Other very useful features of the book are the many blackline masters provided and the list of outside resources that accompany each activity. The blacklines include background information on ecological topics, as well as information on cooperation among students, multiple intelligences, and techniques for fostering creativity. Two things that I really like about the resource lists are that they include lots of fiction and that rather than only listing the title of a book, the specific page or chapter numbers are sometimes given for easy reference.

I like the book so much that I’ve ordered eight more copies to give as gifts to fellow educators who I know will be excited about the way it blends appreciation for the wonders of nature with appreciation for the wondrous potential of the human spirit.


Review by Marie McRee
HopeDance Magazine (www.hopedance.org) #32
January / February, 2002

As our world evolves, we must look closely at what and how our children are taught. An educational system with underpinnings of authoritarianism, control, and competition is often at odds with the collaboration and cooperation so desperately needed in our society. In Crafting Creative Community, Dr. Liana Forest produces a book with cooperation and connection at its heart, a book that provides educators and parents with the steps necessary to bring a group of children together into a caring community. This impressive book contains 36 eco-based activities that develop the relationships and skills needed to form a cohesive community. While teaching the interdependence and interconnectedness of the natural world, the lessons incorporate cooperative learning strategies that enable children to work together, to think critically, to resolve conflict, to navigate their world in a thoughtful and meaningful manner.

A highly creative book in its conception and presentation, Crafting Creative Community is designed to unleash children's own creativity through music, dance, art and numerous imaginative activities. Drawing on Howard Gardner's work on multiple intelligences, the exercises utilize a variety of learning styles and modalities. The principles of inclusion and cooperation are woven throughout a deliberate framework for community building. Each unit provides extensive bibliographies for further exploration, and helpful "teacher tips" and resources. Also of note are the beautiful illustrations by Liana inspiring the artist in us all.

Stories and metaphors from nature connect the learner to a deeper wisdom and understanding of the world. From "networking" bacteria to the symbiotic relationship of rhino and tickbirds, this book is filled with a wealth of information and guidance. There is even an extension activity entitled, "Taking Over From Automatic Pilot: Mindfulness Practice," which my nine year old just read over my shoulder and asked if we could do together because it sounded like fun.

The material in this amazing book can be modified for most groups of children ages eight to fourteen. To view a sample of the book online visit www.KaganOnline.com, and go to "products," and then type in the name of the book in the "search" box. Crafting Creative Community is a gift to all who want to engage the natural world while coming together as a part of the whole.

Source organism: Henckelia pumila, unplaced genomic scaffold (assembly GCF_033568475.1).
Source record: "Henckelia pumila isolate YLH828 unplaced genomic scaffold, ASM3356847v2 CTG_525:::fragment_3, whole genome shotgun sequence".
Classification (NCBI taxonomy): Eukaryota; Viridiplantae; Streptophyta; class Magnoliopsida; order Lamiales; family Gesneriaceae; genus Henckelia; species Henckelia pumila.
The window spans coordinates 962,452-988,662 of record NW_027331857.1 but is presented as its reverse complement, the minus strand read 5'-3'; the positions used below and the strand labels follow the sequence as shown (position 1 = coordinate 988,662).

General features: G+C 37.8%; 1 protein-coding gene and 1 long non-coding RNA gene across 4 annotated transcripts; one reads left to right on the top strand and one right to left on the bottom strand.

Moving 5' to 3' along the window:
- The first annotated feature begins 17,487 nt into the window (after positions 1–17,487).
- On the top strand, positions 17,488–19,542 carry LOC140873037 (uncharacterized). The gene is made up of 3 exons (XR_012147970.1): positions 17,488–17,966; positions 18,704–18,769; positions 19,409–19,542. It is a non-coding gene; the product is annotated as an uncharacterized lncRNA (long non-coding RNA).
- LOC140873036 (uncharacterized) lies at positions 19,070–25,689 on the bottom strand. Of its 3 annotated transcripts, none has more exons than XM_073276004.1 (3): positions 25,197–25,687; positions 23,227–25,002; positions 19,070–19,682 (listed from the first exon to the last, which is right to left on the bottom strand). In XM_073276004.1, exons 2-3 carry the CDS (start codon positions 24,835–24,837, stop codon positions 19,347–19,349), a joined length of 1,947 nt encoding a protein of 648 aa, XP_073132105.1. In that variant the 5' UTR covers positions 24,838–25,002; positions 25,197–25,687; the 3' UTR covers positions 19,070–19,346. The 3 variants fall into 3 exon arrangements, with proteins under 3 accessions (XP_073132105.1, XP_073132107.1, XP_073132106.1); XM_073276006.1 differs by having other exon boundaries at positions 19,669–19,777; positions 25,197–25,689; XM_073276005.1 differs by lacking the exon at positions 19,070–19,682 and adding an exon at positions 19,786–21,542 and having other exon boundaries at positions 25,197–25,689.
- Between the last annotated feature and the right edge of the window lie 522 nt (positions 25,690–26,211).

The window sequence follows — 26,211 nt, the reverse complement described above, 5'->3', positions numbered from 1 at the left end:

Review by Lynda Baloche
International Association for the Study of Cooperation in Education (IASCE) co-president
www.iasce.net

Let me begin by saying that Liana Forest is the former Executive Director of IASCE, that I have long admired her work, and that I consider her to be a good friend. I have been eagerly awaiting the publication of this book and expected it to be a high quality and unique contribution to the field of cooperative learning. Even knowing Liana as I do and having very high expectations for this book, I am surprised and delighted by the actual work.

Crafting Creative Community is one of the most original works I have seen. In my mind, it represents an intersection of the experiences, knowledge, and values of a life well lived. Liana brings perspectives honed by her experiences as a fine artist, an elementary school teacher, a psychological anthropologist, and a student of the ancient art of T'ai Chi Chuan. She combines these with her deep structure knowledge of cooperative learning, multiple intelligences, and the research literature on creativity. She then views and interprets both her experiences and knowledge through a lens created by her passionate belief in the importance of community and her active stewardship of the earth. This all sounds a bit esoteric, but Crafting Creative Community is a very accessible book.

Crafting Creative Community is beautifully laid out in four sections. The four sections correspond to a model for community building that Liana described in detail in her 1992 article, Cooperative Learning Communities: Context for a New Vision of Education and Society, published in a themed issue of the Journal Of Education. This developmental model, which draws on the work of several social psychologists—most specifically Tuckman and Schultz—suggests that genuine and successful community building is a slow, deliberate process that progresses through several fairly typical predictable stages.